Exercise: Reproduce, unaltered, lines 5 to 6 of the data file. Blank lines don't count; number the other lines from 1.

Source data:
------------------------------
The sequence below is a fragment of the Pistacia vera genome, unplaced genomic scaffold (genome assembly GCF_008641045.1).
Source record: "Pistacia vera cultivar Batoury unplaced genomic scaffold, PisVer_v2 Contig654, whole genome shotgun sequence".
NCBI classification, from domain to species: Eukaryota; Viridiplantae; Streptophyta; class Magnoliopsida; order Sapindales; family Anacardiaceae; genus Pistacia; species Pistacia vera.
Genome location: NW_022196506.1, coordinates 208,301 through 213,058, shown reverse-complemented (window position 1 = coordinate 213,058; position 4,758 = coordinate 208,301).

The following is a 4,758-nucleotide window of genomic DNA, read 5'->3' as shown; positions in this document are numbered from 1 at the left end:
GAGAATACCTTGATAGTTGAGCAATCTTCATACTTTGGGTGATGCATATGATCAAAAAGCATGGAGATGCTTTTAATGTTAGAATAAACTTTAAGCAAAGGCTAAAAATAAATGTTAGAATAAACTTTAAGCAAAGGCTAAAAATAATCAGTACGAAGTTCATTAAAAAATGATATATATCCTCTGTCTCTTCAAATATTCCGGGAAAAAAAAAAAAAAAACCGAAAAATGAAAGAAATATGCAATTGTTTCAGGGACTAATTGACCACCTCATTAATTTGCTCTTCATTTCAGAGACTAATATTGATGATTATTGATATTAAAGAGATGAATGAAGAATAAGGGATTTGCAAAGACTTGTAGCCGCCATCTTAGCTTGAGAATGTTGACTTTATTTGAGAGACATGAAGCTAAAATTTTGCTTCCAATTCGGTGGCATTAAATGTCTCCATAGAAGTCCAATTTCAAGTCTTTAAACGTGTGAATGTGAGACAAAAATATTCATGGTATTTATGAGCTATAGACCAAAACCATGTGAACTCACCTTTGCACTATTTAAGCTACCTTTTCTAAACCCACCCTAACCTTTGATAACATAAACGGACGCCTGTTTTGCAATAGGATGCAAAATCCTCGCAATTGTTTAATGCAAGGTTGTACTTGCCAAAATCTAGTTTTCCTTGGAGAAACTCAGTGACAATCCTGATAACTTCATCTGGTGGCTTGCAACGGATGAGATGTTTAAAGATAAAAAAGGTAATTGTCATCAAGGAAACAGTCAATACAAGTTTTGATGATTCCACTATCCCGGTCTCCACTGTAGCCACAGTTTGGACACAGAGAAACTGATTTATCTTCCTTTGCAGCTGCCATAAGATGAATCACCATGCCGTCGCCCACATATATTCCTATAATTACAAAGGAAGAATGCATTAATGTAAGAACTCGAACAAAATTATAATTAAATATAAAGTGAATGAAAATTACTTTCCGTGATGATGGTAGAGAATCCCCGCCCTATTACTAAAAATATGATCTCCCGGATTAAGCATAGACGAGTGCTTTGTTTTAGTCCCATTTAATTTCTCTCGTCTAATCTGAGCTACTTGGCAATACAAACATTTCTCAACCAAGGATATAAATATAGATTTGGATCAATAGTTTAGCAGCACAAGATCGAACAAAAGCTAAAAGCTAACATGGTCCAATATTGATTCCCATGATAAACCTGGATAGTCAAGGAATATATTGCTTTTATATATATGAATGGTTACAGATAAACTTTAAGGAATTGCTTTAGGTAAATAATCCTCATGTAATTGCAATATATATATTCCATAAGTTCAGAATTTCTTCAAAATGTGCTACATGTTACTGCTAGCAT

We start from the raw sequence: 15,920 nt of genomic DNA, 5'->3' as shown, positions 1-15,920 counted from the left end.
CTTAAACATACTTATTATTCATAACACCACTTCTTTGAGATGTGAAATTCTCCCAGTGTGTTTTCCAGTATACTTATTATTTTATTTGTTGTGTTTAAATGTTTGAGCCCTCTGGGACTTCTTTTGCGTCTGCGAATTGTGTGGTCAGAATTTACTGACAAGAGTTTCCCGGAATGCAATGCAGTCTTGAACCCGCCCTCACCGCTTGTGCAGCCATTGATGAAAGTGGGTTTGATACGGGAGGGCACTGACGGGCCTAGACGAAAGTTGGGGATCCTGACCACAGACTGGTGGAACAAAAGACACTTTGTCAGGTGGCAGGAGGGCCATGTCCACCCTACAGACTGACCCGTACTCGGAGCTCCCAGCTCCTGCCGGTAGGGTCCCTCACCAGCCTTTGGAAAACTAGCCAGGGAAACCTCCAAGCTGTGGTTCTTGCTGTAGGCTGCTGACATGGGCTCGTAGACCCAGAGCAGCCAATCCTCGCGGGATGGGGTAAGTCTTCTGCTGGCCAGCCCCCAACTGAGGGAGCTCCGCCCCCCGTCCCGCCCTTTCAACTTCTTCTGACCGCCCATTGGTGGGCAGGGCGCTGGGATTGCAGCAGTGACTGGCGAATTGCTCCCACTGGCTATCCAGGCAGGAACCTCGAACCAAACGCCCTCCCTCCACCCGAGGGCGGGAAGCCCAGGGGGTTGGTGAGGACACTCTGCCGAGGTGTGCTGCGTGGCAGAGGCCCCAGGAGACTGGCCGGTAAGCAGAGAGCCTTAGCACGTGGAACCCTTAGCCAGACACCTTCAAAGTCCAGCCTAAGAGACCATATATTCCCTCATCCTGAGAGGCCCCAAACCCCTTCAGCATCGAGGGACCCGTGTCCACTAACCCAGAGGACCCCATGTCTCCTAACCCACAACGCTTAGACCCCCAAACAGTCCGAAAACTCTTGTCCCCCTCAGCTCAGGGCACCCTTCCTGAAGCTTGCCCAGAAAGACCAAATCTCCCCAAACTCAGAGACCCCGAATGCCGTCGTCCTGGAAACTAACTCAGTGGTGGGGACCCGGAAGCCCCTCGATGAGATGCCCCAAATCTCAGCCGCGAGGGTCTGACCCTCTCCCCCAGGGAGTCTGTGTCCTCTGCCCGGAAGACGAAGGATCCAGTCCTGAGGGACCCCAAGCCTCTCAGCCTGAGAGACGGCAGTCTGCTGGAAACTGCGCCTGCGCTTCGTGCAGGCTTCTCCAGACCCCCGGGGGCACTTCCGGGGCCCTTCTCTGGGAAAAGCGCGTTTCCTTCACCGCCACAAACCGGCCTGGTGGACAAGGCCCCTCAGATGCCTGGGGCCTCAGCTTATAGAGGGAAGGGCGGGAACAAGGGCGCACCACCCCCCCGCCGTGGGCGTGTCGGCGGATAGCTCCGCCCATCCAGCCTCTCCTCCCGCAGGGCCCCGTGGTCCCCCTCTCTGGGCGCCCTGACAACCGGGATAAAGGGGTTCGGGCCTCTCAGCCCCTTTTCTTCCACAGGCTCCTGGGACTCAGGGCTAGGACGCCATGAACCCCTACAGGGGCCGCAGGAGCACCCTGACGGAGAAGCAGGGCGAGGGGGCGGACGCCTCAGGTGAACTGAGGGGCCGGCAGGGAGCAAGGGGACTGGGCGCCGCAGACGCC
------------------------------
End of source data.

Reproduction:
The following is a 4,758-nucleotide window of genomic DNA, read 5'->3' as shown; positions in this document are numbered from 1 at the left end:
GAGAATACCTTGATAGTTGAGCAATCTTCATACTTTGGGTGATGCATATGATCAAAAAGCATGGAGATGCTTTTAATGTTAGAATAAACTTTAAGCAAAGGCTAAAAATAAATGTTAGAATAAACTTTAAGCAAAGGCTAAAAATAATCAGTACGAAGTTCATTAAAAAATGATATATATCCTCTGTCTCTTCAAATATTCCGGGAAAAAAAAAAAAAAAACCGAAAAATGAAAGAAATATGCAATTGTTTCAGGGACTAATTGACCACCTCATTAATTTGCTCTTCATTTCAGAGACTAATATTGATGATTATTGATATTAAAGAGATGAATGAAGAATAAGGGATTTGCAAAGACTTGTAGCCGCCATCTTAGCTTGAGAATGTTGACTTTATTTGAGAGACATGAAGCTAAAATTTTGCTTCCAATTCGGTGGCATTAAATGTCTCCATAGAAGTCCAATTTCAAGTCTTTAAACGTGTGAATGTGAGACAAAAATATTCATGGTATTTATGAGCTATAGACCAAAACCATGTGAACTCACCTTTGCACTATTTAAGCTACCTTTTCTAAACCCACCCTAACCTTTGATAACATAAACGGACGCCTGTTTTGCAATAGGATGCAAAATCCTCGCAATTGTTTAATGCAAGGTTGTACTTGCCAAAATCTAGTTTTCCTTGGAGAAACTCAGTGACAATCCTGATAACTTCATCTGGTGGCTTGCAACGGATGAGATGTTTAAAGATAAAAAAGGTAATTGTCATCAAGGAAACAGTCAATACAAGTTTTGATGATTCCACTATCCCGGTCTCCACTGTAGCCACAGTTTGGACACAGAGAAACTGATTTATCTTCCTTTGCAGCTGCCATAAGATGAATCACCATGCCGTCGCCCACATATATTCCTATAATTACAAAGGAAGAATGCATTAATGTAAGAACTCGAACAAAATTATAATTAAATATAAAGTGAATGAAAATTACTTTCCGTGATGATGGTAGAGAATCCCCGCCCTATTACTAAAAATATGATCTCCCGGATTAAGCATAGACGAGTGCTTTGTTTTAGTCCCATTTAATTTCTCTCGTCTAATCTGAGCTACTTGGCAATACAAACATTTCTCAACCAAGGATATAAATATAGATTTGGATCAATAGTTTAGCAGCACAAGATCGAACAAAAGCTAAAAGCTAACATGGTCCAATATTGATTCCCATGATAAACCTGGATAGTCAAGGAATATATTGCTTTTATATATATGAATGGTTACAGATAAACTTTAAGGAATTGCTTTAGGTAAATAATCCTCATGTAATTGCAATATATATATTCCATAAGTTCAGAATTTCTTCAAAATGTGCTACATGTTACTGCTAGCAT